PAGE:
Catalonia offers incredibly rich cultural, historic and gastronomic traditions which, in themselves, are attractions to travellers from all over the world. They, I believe, are the true wealth of the region’s cities and are ultimately what allow local hotels to achieve their full potential year-on-year.
If I’m certain of one thing, it is that no one knows what will happen in Catalonia, not even following this week’s election.
What can hotels do?
The future for local hotels is even more bleak, but there are steps they can take to ensure they continue to provide guests the best possible experience. Here are just a few:
1. Remain helpful and be empathetic. If a guest calls to cancel a booking, because of what they’ve seen in the news, sell the features and benefits of your hotel and stay away from discussing the conflict. Make your guest feel assured, safe and welcome. This will help not only your bookings, but subsequent reviews on TripAdvisor, social media and OTAs.
2. Offer competitive pricing without falling into the trap of discounting too heavily. Short-term adjustments can produce gains for the longer term.
3. Employ powerful distribution and booking technology. This is key at any time of year, but especially during uncertain times like these. Broaden and diversify your distribution to increase your reach and visibility online. And, make sure travellers have a way to book with you directly.
SiteMinder is proud to have many thousands of hotel customers located right across Spain, within and outside of Catalonia, because it isn’t only during tourism booms that hotels benefit from our support; arguably, it’s during times of uncertainty such as these that we really see the power of technology. No matter the situation, our technology makes hotels visible to travellers from all over the world and gives them the best chance to keep business alive. We saw that during the recession – when hotels weren’t able to afford any other kind of online marketing – and if we are to see it again, we will be there.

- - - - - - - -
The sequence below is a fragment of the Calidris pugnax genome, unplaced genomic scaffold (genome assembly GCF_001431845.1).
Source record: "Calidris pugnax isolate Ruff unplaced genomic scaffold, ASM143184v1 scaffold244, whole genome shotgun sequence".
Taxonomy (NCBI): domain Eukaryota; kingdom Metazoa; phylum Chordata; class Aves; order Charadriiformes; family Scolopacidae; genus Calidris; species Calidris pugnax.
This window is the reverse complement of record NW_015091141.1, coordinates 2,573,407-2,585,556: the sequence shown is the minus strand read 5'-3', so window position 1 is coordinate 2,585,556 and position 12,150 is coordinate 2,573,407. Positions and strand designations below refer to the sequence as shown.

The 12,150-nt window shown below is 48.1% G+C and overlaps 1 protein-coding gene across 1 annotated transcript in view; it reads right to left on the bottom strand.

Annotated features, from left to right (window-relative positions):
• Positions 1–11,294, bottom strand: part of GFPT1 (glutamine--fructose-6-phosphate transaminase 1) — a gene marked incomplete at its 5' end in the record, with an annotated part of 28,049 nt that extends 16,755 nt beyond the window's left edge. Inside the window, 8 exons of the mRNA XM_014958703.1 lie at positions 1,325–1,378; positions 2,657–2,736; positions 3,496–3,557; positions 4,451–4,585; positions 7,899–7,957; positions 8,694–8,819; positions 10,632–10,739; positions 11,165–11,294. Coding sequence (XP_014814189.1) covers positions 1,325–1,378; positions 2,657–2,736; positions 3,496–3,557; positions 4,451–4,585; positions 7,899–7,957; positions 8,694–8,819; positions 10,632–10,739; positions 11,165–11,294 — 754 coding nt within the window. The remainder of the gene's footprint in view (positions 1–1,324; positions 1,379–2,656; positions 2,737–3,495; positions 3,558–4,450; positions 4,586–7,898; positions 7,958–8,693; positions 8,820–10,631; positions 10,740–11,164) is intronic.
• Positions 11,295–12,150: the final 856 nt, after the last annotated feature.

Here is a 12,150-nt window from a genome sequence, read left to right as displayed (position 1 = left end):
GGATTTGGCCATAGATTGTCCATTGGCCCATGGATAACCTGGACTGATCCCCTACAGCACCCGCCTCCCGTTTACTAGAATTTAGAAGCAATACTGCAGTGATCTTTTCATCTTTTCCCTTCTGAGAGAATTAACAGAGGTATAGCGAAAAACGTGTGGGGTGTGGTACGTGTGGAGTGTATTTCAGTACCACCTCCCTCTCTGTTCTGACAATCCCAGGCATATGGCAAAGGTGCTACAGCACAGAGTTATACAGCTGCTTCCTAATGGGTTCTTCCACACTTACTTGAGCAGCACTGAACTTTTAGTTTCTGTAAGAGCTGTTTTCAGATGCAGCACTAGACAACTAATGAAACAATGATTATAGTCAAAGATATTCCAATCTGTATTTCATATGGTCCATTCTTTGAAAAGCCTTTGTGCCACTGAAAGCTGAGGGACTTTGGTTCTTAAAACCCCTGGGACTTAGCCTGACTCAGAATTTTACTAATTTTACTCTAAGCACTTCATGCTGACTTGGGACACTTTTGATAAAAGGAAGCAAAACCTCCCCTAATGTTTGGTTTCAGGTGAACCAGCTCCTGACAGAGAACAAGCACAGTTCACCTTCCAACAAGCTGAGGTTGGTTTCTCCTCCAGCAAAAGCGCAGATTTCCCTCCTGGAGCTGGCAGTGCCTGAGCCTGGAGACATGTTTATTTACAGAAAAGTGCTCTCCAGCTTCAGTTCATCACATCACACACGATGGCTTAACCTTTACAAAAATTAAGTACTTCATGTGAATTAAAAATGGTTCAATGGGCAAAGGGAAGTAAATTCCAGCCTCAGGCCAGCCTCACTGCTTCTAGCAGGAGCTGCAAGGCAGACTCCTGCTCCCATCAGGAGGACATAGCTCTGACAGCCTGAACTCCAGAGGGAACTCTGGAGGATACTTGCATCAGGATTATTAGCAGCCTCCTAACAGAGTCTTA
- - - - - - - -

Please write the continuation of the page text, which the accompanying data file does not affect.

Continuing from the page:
This article was originally published as “Cataluña no sólo es relevante, es necesaria y, si no, que se lo digan a Netflix” in Smart Travel News.
About Mateus Coelho
Having worked for many years in sales, business development and account management, Mateus Coelho’s greatest achievement is understanding the intimate, ever-changing needs of his customers. Since opening his own business in wealth management and financial consulting in 2008, Mateus has established a formidable track record of guiding organisations such as BookingSuite (part of the Priceline Group) to success within the European and Latin American markets. Today he is the regional manager of Iberia and Brazil for SiteMinder, the global hotel industry’s leading cloud platform, which since 2006 has secured some of the Iberian and Latin American regions’ most renowned and respected hotels – from Barcelo Hotels & Resorts and Pestana Hotel Group to Silken Hotels, Rusticae and SANA Hotels. With more than 27,000 hotel customers and 550 of the industry’s top connectivity providers as partners, SiteMinder has presence in more than 160 countries on six continents.